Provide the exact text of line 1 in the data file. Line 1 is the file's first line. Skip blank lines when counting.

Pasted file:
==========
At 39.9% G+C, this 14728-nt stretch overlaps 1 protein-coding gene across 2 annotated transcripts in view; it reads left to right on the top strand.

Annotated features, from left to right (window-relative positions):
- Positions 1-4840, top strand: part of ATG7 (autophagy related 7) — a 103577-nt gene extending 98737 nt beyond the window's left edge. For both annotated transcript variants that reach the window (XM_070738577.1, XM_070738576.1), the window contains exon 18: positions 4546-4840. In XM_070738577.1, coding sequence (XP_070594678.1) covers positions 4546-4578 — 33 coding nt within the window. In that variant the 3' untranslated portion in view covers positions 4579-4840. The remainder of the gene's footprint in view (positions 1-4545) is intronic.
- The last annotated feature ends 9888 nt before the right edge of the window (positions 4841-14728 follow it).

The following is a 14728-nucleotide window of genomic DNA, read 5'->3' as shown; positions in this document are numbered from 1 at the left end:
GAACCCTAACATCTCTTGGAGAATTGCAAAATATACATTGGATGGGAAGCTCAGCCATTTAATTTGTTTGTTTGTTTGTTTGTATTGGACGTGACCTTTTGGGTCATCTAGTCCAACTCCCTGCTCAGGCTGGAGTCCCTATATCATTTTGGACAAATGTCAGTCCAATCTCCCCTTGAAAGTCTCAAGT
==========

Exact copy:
At 39.9% G+C, this 14728-nt stretch overlaps 1 protein-coding gene across 2 annotated transcripts in view; it reads left to right on the top strand.